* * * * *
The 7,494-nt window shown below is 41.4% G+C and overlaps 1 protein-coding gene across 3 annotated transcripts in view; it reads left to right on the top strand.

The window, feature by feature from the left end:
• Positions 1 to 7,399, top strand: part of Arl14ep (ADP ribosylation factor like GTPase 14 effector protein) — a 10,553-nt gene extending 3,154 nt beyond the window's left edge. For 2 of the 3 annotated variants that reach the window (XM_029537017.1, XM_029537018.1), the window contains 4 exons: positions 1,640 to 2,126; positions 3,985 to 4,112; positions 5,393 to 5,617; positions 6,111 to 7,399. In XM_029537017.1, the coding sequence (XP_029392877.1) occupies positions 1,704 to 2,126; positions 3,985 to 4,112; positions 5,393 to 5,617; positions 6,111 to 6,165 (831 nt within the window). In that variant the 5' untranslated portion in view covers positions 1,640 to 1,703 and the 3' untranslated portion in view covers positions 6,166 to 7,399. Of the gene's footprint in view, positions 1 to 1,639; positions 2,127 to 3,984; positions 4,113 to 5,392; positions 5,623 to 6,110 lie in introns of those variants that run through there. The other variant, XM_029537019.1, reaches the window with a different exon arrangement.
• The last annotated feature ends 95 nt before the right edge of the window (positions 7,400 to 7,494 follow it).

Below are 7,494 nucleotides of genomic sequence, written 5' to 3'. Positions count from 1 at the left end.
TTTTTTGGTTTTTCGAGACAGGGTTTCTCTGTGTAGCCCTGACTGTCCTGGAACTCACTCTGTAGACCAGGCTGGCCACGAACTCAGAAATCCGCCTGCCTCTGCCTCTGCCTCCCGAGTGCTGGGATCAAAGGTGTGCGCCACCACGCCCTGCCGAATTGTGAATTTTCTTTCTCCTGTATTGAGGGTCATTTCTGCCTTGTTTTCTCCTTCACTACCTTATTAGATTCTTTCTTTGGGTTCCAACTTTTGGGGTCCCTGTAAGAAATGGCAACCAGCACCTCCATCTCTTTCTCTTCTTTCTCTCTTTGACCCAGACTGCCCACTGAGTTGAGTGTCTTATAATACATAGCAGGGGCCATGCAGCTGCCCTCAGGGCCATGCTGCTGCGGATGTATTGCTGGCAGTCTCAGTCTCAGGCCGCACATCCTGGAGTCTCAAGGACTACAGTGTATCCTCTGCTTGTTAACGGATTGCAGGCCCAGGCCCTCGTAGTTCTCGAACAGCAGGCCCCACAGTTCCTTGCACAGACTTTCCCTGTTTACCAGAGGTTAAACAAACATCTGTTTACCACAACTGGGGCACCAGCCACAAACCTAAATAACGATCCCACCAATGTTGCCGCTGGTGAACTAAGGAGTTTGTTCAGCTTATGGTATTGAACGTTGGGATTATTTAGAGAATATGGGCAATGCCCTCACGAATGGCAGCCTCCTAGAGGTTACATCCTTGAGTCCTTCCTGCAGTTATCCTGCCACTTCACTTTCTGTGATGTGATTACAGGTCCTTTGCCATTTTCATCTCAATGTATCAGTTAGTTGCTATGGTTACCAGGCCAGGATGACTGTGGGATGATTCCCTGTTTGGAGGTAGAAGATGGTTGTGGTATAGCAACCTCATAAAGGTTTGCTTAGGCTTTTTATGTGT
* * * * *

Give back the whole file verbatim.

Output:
The 7,494-nt window shown below is 41.4% G+C and overlaps 1 protein-coding gene across 3 annotated transcripts in view; it reads left to right on the top strand.

The window, feature by feature from the left end:
• Positions 1 to 7,399, top strand: part of Arl14ep (ADP ribosylation factor like GTPase 14 effector protein) — a 10,553-nt gene extending 3,154 nt beyond the window's left edge. For 2 of the 3 annotated variants that reach the window (XM_029537017.1, XM_029537018.1), the window contains 4 exons: positions 1,640 to 2,126; positions 3,985 to 4,112; positions 5,393 to 5,617; positions 6,111 to 7,399. In XM_029537017.1, the coding sequence (XP_029392877.1) occupies positions 1,704 to 2,126; positions 3,985 to 4,112; positions 5,393 to 5,617; positions 6,111 to 6,165 (831 nt within the window). In that variant the 5' untranslated portion in view covers positions 1,640 to 1,703 and the 3' untranslated portion in view covers positions 6,166 to 7,399. Of the gene's footprint in view, positions 1 to 1,639; positions 2,127 to 3,984; positions 4,113 to 5,392; positions 5,623 to 6,110 lie in introns of those variants that run through there. The other variant, XM_029537019.1, reaches the window with a different exon arrangement.
• The last annotated feature ends 95 nt before the right edge of the window (positions 7,400 to 7,494 follow it).

Below are 7,494 nucleotides of genomic sequence, written 5' to 3'. Positions count from 1 at the left end.
TTTTTTGGTTTTTCGAGACAGGGTTTCTCTGTGTAGCCCTGACTGTCCTGGAACTCACTCTGTAGACCAGGCTGGCCACGAACTCAGAAATCCGCCTGCCTCTGCCTCTGCCTCCCGAGTGCTGGGATCAAAGGTGTGCGCCACCACGCCCTGCCGAATTGTGAATTTTCTTTCTCCTGTATTGAGGGTCATTTCTGCCTTGTTTTCTCCTTCACTACCTTATTAGATTCTTTCTTTGGGTTCCAACTTTTGGGGTCCCTGTAAGAAATGGCAACCAGCACCTCCATCTCTTTCTCTTCTTTCTCTCTTTGACCCAGACTGCCCACTGAGTTGAGTGTCTTATAATACATAGCAGGGGCCATGCAGCTGCCCTCAGGGCCATGCTGCTGCGGATGTATTGCTGGCAGTCTCAGTCTCAGGCCGCACATCCTGGAGTCTCAAGGACTACAGTGTATCCTCTGCTTGTTAACGGATTGCAGGCCCAGGCCCTCGTAGTTCTCGAACAGCAGGCCCCACAGTTCCTTGCACAGACTTTCCCTGTTTACCAGAGGTTAAACAAACATCTGTTTACCACAACTGGGGCACCAGCCACAAACCTAAATAACGATCCCACCAATGTTGCCGCTGGTGAACTAAGGAGTTTGTTCAGCTTATGGTATTGAACGTTGGGATTATTTAGAGAATATGGGCAATGCCCTCACGAATGGCAGCCTCCTAGAGGTTACATCCTTGAGTCCTTCCTGCAGTTATCCTGCCACTTCACTTTCTGTGATGTGATTACAGGTCCTTTGCCATTTTCATCTCAATGTATCAGTTAGTTGCTATGGTTACCAGGCCAGGATGACTGTGGGATGATTCCCTGTTTGGAGGTAGAAGATGGTTGTGGTATAGCAACCTCATAAAGGTTTGCTTAGGCTTTTTATGTGT